In 2015, we are getting a smaller proportion of projects getting funded, while the proportion of projects that got $0 pledged to it is increasing. $0! It means even their mums didn’t support their project… That’s almost 150 projects at $0 pledged in the first half of 2015, against 189 for the whole of 2014.
This emphasises the burden on project creators to promote their projects as the discoverability on the platform is not helped by those low quality projects.
But, Thomas, you are not accounting for the mobile games you said? Maybe it is changing the trends?
Let’s look at mobile games then. It was introduced as a new subcategory in April 2014, so please remember the numbers for that year are only partial numbers. So, how big are mobile games on Kickstarter?
So, for every mobile game project, you have 3 video games projects. That’s actually a lot!
Sadly, they haven’t read my blog and they don’t know that Kickstarter is not a good platform to fund a mobile titles:
For every mobile game project that managed to get funded, 8 video games projects reach their goal. Less impressive…
And then, there is how much they raised:
In 2015, video games raised 70 times more money than mobile games.
This is how the mobile game projects are doing per tier:
And yes, mobile projects also tend to have a much higher ratio of projects stuck at $0 pledged:
More than a third of the mobile game projects don’t get a single dollar pledged to them…
In conclusion, Mobile games are not where the secret success of video games is hiding.
Where is it going?
I wish I knew. I don’t like the trend. While Kickstarter is growing (more projects gets funded; more money is pledged) this growth is at the extremes: very small projects and very large projects. Here I was hoping that the wave of big projects would benefit projects across the board.
So, based on all of the above there are a number of thoughts I currently have:
- The Kickstarter fatigue is real and the large projects didn’t make it disappear, and it might be affecting mid-size projects the most. If anything, the big projects are hiding the issues.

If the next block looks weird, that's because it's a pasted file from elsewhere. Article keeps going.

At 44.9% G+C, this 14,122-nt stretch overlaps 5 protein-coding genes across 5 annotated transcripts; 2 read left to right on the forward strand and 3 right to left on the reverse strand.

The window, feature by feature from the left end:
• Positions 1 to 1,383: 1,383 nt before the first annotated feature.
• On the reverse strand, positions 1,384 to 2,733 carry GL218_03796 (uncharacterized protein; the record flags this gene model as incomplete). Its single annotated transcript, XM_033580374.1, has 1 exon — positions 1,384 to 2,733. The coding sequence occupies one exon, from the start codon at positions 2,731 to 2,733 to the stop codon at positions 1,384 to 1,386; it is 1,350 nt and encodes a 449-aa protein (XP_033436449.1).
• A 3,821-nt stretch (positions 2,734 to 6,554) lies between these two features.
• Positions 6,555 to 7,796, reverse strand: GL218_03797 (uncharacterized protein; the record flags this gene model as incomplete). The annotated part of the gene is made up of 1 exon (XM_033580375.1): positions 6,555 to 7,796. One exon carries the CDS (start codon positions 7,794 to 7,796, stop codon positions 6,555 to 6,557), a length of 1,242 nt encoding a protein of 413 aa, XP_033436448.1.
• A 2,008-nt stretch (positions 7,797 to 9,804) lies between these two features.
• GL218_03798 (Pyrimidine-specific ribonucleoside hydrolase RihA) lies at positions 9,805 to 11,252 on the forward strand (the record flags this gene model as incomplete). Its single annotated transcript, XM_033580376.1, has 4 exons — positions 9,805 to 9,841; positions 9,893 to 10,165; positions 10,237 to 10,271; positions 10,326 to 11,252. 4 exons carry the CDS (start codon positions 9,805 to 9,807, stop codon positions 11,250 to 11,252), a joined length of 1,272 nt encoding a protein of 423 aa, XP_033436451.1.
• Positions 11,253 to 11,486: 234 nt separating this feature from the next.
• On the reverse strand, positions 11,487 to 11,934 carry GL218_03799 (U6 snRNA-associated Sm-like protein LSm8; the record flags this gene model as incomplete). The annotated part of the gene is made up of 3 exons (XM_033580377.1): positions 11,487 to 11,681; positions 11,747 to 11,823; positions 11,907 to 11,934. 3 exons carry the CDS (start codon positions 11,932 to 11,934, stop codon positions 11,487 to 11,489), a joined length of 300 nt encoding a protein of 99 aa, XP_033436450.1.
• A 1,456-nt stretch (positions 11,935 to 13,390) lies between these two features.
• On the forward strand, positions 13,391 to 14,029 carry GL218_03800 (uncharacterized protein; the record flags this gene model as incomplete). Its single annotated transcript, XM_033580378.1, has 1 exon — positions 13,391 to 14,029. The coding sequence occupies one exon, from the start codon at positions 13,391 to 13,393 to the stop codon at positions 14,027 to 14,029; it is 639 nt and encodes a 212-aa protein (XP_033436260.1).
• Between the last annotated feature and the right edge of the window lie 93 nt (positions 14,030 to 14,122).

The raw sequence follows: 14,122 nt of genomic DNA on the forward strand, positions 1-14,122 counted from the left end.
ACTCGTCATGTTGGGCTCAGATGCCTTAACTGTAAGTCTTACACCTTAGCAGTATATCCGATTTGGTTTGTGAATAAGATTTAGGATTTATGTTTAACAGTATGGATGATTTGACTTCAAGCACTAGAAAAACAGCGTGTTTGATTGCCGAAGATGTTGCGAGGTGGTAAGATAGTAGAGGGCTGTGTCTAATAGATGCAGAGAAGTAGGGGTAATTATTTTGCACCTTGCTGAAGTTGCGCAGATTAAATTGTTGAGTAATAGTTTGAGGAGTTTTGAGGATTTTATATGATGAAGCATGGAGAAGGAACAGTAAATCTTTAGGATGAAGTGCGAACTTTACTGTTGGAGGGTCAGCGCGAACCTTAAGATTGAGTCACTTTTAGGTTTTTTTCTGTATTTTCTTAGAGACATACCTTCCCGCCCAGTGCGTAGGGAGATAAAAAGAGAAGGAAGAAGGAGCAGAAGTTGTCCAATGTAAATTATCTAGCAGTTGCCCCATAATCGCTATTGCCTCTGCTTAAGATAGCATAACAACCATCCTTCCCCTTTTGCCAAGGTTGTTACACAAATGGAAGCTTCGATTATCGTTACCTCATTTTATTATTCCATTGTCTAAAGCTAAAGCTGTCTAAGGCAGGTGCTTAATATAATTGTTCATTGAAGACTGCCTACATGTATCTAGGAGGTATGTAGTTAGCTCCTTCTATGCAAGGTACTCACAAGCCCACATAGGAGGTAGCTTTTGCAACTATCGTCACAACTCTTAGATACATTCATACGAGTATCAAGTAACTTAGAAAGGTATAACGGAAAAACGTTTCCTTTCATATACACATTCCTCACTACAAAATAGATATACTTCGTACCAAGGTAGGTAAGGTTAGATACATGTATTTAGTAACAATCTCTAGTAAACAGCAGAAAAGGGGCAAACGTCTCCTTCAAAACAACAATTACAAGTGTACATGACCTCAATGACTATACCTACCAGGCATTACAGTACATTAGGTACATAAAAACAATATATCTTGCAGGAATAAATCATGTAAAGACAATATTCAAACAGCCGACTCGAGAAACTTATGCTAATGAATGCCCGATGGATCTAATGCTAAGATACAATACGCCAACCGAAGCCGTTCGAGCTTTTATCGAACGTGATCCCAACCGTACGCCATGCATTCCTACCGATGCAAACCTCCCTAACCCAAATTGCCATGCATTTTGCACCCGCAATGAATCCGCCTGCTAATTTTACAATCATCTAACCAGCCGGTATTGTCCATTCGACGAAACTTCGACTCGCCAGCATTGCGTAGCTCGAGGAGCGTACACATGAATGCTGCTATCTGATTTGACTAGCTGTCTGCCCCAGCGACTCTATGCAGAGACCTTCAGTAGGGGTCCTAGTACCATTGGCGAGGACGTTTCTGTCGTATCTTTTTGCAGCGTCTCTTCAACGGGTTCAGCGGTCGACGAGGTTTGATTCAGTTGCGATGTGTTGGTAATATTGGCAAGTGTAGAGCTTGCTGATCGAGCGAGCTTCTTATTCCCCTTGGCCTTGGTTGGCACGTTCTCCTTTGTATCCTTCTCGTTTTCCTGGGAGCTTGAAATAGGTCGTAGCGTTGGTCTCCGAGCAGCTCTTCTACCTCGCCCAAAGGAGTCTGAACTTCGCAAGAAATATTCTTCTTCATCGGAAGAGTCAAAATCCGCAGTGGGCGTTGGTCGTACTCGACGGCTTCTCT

- Mid-sized projects are in that odd budget range where it might either feel too expensive for what the game is, or too cheap for its ambitions. If you compare industry budgets to make PC and Console games (the platforms that are relevant to crowdfunding), those mid-tier budgets are actually very low. Most PC games these are probably above $500k than below. The audience might be wising up to this and prefer to go for the project closer to their full budget cost (which is arguable as I believe the Kickstarter “hits” are as under budgeted as the other ones).
- There might be a lot happening outside of Kickstarter. The last time I properly checked the other platform and their relative weight for video games on the crowdfunding space, they were representing an incredibly small proportion of the projects (both for number of projects and the $ amounts raised). it might be time for me to do another pass on Indiegogo and see if it has increased its market share.
Overall, I think this is a maturity issue. Big projects go for low hanging fruit, using their brand power, and small projects are struggling to build a proposition where they can make the audience care about them. This is a shame, there is still so much potential for crowdfunding to grow, but there is a need for better best practice to be implemented across the board. That’s also true for large projects: I can’t believe Shenmue 3 was so successful when the campaign was poorly put together and terribly mismanaged (if you want examples then feel free to seek me out at the next conference I am attending). Crowdfunding sceptics have another great case study of fans being mishandled; potential projects creators will have wrong expectations based on that performance. The ecosystem needs a “growing up” moment, probably starting with more transparency.
I recommend reading this Polygon article on the topic too: ‘Big indie’ Kickstarters are killing actual indies